If ever there was a band that gave credence to the term “math rock,” it has to be the Pittsburgh instrumental band Don Caballero. And this particular brand of math rock has little to do with your eighth-grade algebra. We’re talking advanced topology, boundary functions—the sort of math that mere plebians dare not attempt.
The last time they played here, they left onlookers agog as they built up lengthy, drum-led improvisational frenzies. The most peculiar thing was that, to see them walking around pre-show, you’d never have guessed that they were capable of such deconstruction. Two of ‘em were bumbling around Jay’s, sticking pencils up their noses, trading sticks of gum and so forth. I thought they were some engineering students from Bozeman or something. But, to my great dismay, these selfsame nerds took the stage and pulverized me into a fine powder, dealing out the most perplexing riffles and creating swarms of sonic derangement. Their sound can become quite disorienting as some parts culminate in each member playing in his own time signature. And one of the guitar players had his rig strapped so high it could have been a chin rest. I later learned that this was so he could pull off the fingertapping moves that make up some of their songs.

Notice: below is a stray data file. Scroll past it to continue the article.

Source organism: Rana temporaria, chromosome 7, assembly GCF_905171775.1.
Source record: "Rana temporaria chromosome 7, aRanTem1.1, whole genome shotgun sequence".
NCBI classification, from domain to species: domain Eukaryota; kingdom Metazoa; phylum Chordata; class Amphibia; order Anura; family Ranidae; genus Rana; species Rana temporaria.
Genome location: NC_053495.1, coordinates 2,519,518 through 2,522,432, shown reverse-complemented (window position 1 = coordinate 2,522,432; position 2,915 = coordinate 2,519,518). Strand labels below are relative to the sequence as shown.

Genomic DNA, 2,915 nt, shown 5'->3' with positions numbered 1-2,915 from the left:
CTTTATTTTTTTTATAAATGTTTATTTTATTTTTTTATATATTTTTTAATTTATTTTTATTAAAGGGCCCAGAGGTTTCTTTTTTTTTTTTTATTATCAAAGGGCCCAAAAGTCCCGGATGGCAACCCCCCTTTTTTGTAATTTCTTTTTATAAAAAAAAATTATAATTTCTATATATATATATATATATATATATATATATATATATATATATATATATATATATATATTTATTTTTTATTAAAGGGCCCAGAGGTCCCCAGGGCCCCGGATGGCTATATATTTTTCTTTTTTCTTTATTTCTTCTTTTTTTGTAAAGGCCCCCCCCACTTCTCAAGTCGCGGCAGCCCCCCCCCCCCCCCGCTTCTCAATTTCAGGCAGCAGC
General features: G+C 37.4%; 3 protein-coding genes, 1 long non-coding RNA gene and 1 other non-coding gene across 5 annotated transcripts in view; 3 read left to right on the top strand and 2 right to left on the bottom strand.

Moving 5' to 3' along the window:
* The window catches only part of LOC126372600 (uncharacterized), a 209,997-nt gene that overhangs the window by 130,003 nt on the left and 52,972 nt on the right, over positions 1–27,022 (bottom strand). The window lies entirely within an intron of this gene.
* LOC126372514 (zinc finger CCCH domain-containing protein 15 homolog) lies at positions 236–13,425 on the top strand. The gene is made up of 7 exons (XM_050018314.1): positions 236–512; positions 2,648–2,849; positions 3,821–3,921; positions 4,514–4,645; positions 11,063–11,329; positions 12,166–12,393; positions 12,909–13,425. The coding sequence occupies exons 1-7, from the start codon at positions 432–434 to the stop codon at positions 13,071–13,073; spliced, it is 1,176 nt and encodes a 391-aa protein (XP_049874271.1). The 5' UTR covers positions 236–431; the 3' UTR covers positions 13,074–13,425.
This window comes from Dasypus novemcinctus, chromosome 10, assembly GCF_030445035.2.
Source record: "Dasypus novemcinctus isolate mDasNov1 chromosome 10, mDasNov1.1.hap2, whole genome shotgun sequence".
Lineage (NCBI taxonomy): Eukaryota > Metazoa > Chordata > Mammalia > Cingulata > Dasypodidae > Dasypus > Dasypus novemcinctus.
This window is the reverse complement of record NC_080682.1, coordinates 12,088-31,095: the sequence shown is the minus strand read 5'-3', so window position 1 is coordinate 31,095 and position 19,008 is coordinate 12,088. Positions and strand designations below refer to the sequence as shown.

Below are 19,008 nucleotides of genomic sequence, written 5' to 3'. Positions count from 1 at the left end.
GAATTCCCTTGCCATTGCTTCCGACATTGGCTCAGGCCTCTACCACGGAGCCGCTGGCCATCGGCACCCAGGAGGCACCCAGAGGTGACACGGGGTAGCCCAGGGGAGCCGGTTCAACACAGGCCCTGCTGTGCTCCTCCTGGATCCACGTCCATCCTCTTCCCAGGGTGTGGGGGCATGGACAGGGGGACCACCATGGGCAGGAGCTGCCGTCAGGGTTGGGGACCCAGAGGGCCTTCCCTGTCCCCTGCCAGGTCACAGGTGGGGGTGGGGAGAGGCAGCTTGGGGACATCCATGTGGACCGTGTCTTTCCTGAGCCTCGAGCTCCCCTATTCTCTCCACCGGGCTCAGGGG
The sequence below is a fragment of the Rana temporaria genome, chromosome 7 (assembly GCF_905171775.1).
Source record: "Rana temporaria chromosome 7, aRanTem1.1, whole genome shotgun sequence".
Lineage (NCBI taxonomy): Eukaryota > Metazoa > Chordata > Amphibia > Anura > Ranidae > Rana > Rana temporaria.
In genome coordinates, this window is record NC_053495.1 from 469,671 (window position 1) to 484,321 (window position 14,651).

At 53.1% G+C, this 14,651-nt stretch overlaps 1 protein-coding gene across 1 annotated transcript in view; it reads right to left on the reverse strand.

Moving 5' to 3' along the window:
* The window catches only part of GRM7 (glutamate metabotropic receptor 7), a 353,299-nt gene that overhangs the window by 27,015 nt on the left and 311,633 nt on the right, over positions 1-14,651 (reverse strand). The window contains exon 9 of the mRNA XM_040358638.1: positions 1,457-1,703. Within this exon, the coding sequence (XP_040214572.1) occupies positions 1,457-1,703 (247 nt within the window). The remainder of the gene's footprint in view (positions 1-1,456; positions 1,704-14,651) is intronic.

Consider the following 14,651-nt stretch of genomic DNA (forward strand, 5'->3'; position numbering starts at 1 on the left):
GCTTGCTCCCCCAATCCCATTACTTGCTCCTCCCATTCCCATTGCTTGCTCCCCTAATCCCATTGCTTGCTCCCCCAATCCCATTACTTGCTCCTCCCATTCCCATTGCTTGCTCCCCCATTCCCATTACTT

And in case you somehow perceived them as some delicate Wes Montgomery jazz combo, consider the fact that drummer Damon Che pounds his drums so hard that he has to nail his drums to the stage. This band is clearly Che’s braintrust. A band led by its drummer may seem like the tail wagging the dog, but everyone in the band is obviously on the same page and Che inspires them to great heights, hollering out changes mid-song, or reeling the band back in from a particularly stormy passage.
This band’s live show, I think, would serve as a valuable lesson to students of pedagogical improvisation. (Sounds oxymoronic, I know, but people do actually “teach” improvisation). Rather than noodling around in some arcane Aeolian scale, the guitarists employ any number of methods to get the desired feel across. This may include the two-handed fingertapping mentioned earlier or dragging the strings across a nearby cymbal or microphone stand. But unlike some improvised music, the emphasis here is on the ensemble, as opposed to trading off solos. Setting up the dialogues between the instruments in this way has a multiplier effect whereby the whole is greater than the sum of its parts.
In lieu of lyrics, the band gives some of their songs incredibly cumbersome titles like, “In the Absence of Strong Evidence to the Contrary, One May Step Out of the Way of the Charging Bull.” Now how the hell am I supposed to yell out for that one?
Don Caballero plays Jay’s Upstairs with Convocation Of on Monday, July 10 at 10 p.m. Cover TBA.